Progress for both Miller and Viñales has been solid, the two youngsters adapting to MotoGP very steadily. They are both helped by the fact that they are on long term contracts, with no pressure to perform in their first season. But the lack of pressure can be a two-edged sword, making it harder to focus. Nothing concentrates the mind quite like the threat of losing your ride, but that can also cause inexperienced riders to push too hard, too early.

Overall, though, it has been Viñales who has been most impressive, already running in what would be points scoring positions, and well among the other Factory Option riders. The gap to his teammate is smaller than might be expected, and he is within sight of some very big names. Viñales looks focused, keen, and has worked very hard, and looks like a safe bet to score regular top tens in his first season, more if Suzuki can improve the performance of the GSX-RR.

Miller clearly has more work to do, though some of that is down to the size of the step up from Moto3. Skipping the Moto2 class is not an insurmountable problem, but it does offer useful experience for riders who pass through it, as Viñales is demonstrating. Miller needs to work on his training program, and to spend a lot more time on the bike. But getting into the points will be a much bigger ask for the Australian, as the Honda RC213V-RS is a less competitive package. The bike has the horsepower, but there is work to be done on the electronics to find the right mapping to make full use of it. Knowing that your bike is not capable of running at the front can be disheartening, though, so maintaining motivation may prove to be a problem for Miller as his riding improves.

Whatever their differences, both Miller and Viñales are an exciting addition to MotoGP. They are both, without question, exceptional talents and exciting riders. The series is all the better for having them in it.

Below are tables showing the times set by the two rookies in the two Sepang tests, as well as their gaps to the fastest riders, both overall and on the same bikes. For the sake of comparison, the two rookies from previous seasons have been included, with Pol Espargaro's performance at the two Sepang tests in 2014, and Marc Marquez' times from Sepang in his rookie 2013 season.

  Maverick Viñales Jack Miller  
Sepang 1 2:00.964 2:01.895  
Fastest on same bike 2:00.486 2:01.508 Aleix Espargaro/Nicky Hayden
Fastest time -Marc Márquez 1:58.867    
Gap to front 2.097 3.028  
Gap to fastest on same bike 0.478 0.387  
Sepang 2 2:00.604 2:01.593  
Fastest on same bike 2:00.275 2:00.813 Aleix Espargaro/Nicky Hayden
Fastest time -Marc Márquez 1:59.115    
Gap to front 1.489 2.478  
Gap to fastest on same bike 0.329 0.780  
S1 to S2 improvement -0.360 -0.302  
S1 to S2 diff to front -0.608 -0.550  
S1 to S2 diff to fastest same bike -0.149 +0.393  



2014 Pol Espargaro
Sepang 1 2:00.655
Fastest on same bike 1:59.727
Fastest time -Marc Márquez 1:59.533
Gap to front 1.122
Gap to fastest on same bike 0.928
Sepang 2 2:00.999
Fastest on same bike 1:59.999
Fastest time – Valentino Rossi 1:59.999
Gap to front 1.000
Gap to fastest on same bike 1.000
S1 to S2 improvement +0.344
S1 to S2 diff to front -0.122
S1 to S2 diff to fastest same bike +0.072


2013 Marc Márquez
Sepang 1 2:00.636
Fastest on same bike 2:00.100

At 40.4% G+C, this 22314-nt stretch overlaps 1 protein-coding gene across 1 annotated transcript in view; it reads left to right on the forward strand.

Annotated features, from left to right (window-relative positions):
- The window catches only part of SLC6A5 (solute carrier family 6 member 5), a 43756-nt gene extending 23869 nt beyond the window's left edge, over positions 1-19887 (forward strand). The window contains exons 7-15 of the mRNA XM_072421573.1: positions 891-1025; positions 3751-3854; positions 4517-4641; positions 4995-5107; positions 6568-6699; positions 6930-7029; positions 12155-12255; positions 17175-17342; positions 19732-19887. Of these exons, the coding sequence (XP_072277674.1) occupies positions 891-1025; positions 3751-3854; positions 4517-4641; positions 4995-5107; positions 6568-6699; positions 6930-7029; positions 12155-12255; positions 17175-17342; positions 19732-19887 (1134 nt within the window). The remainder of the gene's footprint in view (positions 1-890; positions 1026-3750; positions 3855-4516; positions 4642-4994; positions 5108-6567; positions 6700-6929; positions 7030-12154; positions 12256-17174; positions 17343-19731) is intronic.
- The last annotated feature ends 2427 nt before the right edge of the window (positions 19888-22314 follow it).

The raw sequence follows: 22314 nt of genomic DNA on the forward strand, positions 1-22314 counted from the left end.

Fastest time – Dani Pedrosa 2:00.100
Gap to front 0.536
Gap to fastest on same bike 0.536
Sepang 2 2:00.999
Fastest on same bike 2:00.562
Fastest time – Jorge Lorenzo 2:00.282
Gap to front 0.717
Gap to fastest on same bike 0.437
S1 to S2 improvement +0.363
S1 to S2 diff to front +0.181
S1 to S2 diff to fastest same bike -0.099


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The fact that pol espargaro was better in his first tests than marc marquez is surprising, coz you see though marc's time is better when comparing to the fastest same bike and fastest bike, it was with dani pedrosa....who didn't managed a 1.59 lap. On the other end you see pol's time who cut his gap to the front despite his times being compared to #46 who was on a factory bike with seamless while pol dint had it in sepang 1. it was sepang 2 when they got it. And worth mentioning here is the fact that in 2014 the times were quite faster than in 2013 still esp 44 improved better than marc and being on a satellite.

And the real thing is pol finished his first season 6th while marc ended becoming a champion narrowly...... hahaha

Im pretty sure the Tech3 squad has been running the 1st generation seamless gearbox for a couple of years now.

But I'm not sure I agree with your conclusions. Vinales has been impressive for sure, but Miller has been just as good IMO. To be .3 of a second off Haydens best time at the first Sepang test over a 2 minute lap means he's extremely close to what the best RCV RS riders are running already. And he's done that on his second ever test on the bike, having jumped straight from Moto3! The gap may have grown slightly at Sepang 2, but Miller is still in the very, very early stages of learning how to ride and setup the bike compared to someone with the experience Nicky Hayden has. I think the results already show the jump in machine size won't be an issue for Miller, though I take your point that full race distance fitness. Thats just a matter of time though really. I did notice that at Sepang 2 Miller seemed to clock off pretty early compared to some riders that went for a few more fast laps at the end of the day, guess he was knackered.

Both riders seem to be doing well to me. Neither one of them seem to need the threat of a contract ending to light a fire under them unlike some riders. Both of these riders seem to have a solid mentality that has been missing from several riders given the opportunity but missing out because they are too lax in their drive while not lacking talent. Then there are those with the drive but talent may not be up as high. These two rookies may surprise a few people. This is just testing. Miller ignored drama he was going through last year and showed his eyes are on one thing. Championship. Vinales came to Moto2 and showed good promise, then went on to show that he is there to win by doing just that when he could. It never looked like either one was not determined to win as much as possible week in and week out.

These two are learning the bikes now, but the true learning will come from the pressure cooker called Race Weekend. That is when we will truly see what these two have to offer. Vinales I am sure will equal his teammate's pace by the end of the year. Miller may need more time, (due to the massive change from Moto3 to Motogp), but he may get up to speed this year as well seeing that he is not doing so bad already.